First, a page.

Krista Henry, Staff Reporter
Dub Poet Lillian Allen - Contributed Photo
"My children scream
My grandmother is dying
I came to Canada
And found the doors
Of opportunities well guarded"
'I Fight Back', Lillian Allen.
Lillian Allen fought back, speaking out on issues that she kept close to her bosom. A poet, playwright, teacher and activist, she has made her mark on the world. Allen moved from Spanish Town, Jamaica, to North America in 1969. She studied at the City University of New York and has a B.A. from York University in Toronto. With her words set to music, Allen carries her message to hundreds who need strength and guidance. She has spent over a decade writing, publishing, and performing her work in Canada, the United States and England. Lillian is known internationally as a pioneer of dub poetry and as a ground breaker for women in the field.
Her first album of poetry with music, Revolutionary Tea Party (1986), was proclaimed a 'Landmark Album of The Past 20 Years' by Ms. Magazine in 1991. She won a Juno award for that album and a second in 1988 for Conditions Critical. Allen has published two books of poetry, Rhythm An' Hardtimes and, more recently, Women Do This Everyday. Her creativity also extends to film, as co-producer and co-director of Blak Wi Blakk, a documentary on Jamaican dub poet Mutabaruka.
Beyond writing, Allen is a recognised authority and activist on issues of diversity in culture, cross-cultural learning and the arts in education. She has been consulted and prepared major reports on these issues for Canadian organisations ranging from the Ministry of Citizenship & Culture to the National Film Board. Her lectures and performances have taken her back to Jamaica and as far as Switzerland. Allen has also been Writer in Residence at Canada's University of Windsor, and she is currently an instructor at the Ontario College of Art.
SG: When were you first interested in dub poetry?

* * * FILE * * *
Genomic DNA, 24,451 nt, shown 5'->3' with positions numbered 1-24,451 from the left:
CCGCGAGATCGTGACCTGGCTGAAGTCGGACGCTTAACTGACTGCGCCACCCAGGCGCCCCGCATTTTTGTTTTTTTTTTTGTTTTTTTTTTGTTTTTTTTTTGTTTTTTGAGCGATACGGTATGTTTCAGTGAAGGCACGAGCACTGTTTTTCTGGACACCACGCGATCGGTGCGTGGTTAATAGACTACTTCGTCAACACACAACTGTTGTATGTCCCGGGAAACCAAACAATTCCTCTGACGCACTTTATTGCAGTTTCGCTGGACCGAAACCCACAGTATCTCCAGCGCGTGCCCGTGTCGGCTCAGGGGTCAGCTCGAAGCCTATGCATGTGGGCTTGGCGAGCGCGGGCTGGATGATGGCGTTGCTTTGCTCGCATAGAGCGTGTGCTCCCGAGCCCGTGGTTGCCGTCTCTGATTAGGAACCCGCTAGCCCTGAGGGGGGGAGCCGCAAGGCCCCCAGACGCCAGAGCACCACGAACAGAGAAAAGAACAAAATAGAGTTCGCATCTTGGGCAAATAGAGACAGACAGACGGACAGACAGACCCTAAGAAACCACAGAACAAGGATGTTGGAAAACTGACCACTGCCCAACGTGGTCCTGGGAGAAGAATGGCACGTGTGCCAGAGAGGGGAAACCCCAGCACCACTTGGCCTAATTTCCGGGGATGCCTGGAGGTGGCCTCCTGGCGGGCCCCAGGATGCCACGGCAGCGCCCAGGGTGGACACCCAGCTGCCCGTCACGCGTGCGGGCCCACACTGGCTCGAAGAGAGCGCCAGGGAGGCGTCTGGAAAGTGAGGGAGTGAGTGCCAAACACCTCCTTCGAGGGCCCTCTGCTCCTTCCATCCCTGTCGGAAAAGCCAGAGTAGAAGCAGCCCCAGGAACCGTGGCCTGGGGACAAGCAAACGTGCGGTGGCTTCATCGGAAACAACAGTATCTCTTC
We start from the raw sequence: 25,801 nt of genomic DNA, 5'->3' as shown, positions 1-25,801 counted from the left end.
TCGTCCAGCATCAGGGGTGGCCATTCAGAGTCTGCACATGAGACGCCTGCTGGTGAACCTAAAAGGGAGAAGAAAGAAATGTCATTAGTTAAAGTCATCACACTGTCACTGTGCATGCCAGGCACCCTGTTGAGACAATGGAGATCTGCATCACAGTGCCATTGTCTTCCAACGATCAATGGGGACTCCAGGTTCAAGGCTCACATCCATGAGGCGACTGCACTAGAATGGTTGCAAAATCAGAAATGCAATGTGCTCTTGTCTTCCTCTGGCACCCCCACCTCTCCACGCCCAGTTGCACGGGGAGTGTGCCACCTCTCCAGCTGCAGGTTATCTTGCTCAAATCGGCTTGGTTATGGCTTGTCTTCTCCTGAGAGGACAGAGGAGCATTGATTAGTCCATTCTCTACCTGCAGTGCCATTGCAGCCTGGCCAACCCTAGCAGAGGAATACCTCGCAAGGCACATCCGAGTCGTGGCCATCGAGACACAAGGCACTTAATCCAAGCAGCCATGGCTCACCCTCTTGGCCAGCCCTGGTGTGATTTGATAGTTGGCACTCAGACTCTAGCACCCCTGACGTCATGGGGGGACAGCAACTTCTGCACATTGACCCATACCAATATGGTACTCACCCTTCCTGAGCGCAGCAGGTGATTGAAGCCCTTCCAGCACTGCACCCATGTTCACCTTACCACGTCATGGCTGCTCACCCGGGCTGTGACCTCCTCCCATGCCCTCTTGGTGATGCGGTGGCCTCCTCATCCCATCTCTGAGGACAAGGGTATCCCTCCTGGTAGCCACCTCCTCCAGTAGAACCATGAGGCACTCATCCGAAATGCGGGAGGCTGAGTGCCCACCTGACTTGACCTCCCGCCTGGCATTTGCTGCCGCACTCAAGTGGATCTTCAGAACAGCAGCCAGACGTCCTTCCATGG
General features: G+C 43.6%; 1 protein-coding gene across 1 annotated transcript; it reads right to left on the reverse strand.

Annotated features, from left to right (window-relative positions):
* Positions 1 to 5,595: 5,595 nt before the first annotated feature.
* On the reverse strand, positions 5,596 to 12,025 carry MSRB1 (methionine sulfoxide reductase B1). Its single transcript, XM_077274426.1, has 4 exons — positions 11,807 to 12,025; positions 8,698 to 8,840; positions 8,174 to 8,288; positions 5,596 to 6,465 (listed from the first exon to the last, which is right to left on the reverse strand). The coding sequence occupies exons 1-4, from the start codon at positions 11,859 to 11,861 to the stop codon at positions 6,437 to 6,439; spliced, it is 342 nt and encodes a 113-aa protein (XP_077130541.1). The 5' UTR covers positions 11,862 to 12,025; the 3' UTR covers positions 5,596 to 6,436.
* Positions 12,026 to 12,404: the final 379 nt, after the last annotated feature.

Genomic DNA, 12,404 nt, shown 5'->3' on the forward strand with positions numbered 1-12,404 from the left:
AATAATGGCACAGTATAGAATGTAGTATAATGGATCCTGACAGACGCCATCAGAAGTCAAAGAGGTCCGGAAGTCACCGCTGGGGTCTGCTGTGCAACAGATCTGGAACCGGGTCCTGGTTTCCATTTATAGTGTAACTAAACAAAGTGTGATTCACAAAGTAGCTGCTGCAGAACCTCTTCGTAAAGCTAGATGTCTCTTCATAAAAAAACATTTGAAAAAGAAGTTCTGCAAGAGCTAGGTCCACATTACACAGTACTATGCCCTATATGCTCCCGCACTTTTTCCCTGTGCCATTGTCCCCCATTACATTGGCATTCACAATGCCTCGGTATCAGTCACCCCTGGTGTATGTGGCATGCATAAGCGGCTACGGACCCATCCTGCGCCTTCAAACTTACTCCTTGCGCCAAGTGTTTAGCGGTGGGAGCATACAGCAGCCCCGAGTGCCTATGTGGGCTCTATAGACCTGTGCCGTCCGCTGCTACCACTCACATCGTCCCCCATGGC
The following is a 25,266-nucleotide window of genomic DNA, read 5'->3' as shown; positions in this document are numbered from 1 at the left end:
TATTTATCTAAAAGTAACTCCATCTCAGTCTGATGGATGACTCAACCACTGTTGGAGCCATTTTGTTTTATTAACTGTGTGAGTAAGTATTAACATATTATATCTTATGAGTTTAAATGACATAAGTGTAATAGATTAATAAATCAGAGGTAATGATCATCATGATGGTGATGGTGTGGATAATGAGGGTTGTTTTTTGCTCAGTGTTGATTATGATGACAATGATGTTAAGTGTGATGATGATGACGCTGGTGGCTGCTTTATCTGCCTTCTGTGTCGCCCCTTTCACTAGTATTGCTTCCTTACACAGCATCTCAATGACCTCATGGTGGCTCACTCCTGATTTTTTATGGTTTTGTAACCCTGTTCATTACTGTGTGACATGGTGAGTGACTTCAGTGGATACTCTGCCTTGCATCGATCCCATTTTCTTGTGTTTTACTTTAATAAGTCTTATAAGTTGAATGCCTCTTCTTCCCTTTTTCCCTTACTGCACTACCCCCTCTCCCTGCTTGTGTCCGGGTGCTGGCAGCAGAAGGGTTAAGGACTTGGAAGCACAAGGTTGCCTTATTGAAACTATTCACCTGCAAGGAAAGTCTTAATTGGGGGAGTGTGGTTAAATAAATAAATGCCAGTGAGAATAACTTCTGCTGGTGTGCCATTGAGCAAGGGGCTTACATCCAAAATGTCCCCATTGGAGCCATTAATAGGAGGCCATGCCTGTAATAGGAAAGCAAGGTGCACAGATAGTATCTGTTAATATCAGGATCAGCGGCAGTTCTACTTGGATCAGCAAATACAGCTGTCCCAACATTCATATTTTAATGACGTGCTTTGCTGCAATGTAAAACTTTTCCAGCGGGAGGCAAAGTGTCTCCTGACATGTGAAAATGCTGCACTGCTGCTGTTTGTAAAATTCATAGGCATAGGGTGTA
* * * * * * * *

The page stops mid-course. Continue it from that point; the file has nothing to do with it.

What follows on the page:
Lillian Allen: I've always been writing poetry since I was very young. I grew up in Spanish Town and left Jamaica and was still writing poetry. I went to university and studied English Literature. I wanted to be a writer but I wanted something that was more me, more my culture. I saw a lot of examples in the black community and reggae music captured my imagination. A lot of messages from Bob Marley and such were straightforward. I liked that. In the environment I was now I really needed to turn up the volume to be noticed. I was doing something like dub poetry and was loving the reaction.
How did you get involved in it?
The turning point came in 1978 when I went to Cuba and met Oku Onura. I figured this was what I was doing. I figured this is it. I was so happy he had named it. It came from my culture, I was proud of it. I came back to Canada to spread di word. That's the road I've been on since.
What did your parents think about your career choice?
My parents know me and know I love writing. They were happy to get the newspaper clippings on me. Once people heard me they loved me. A lot of people think you're not gonna make money as a poet. People didn't like what I talked about, incest, etc. such as in my poem 'Nelly Belly Swelly'; People would quarrel."
Was it difficult being a female dub poet, meaning did you find it harder to get respect from the wider community?
It was a different situation in Canada. People wanted new voices, I think I'm an artist. I'm serious about my work. I spend most of my time doing it. For me it wasn't difficult. When I was recorded I won two Junos, which is the equivalent of a Grammy.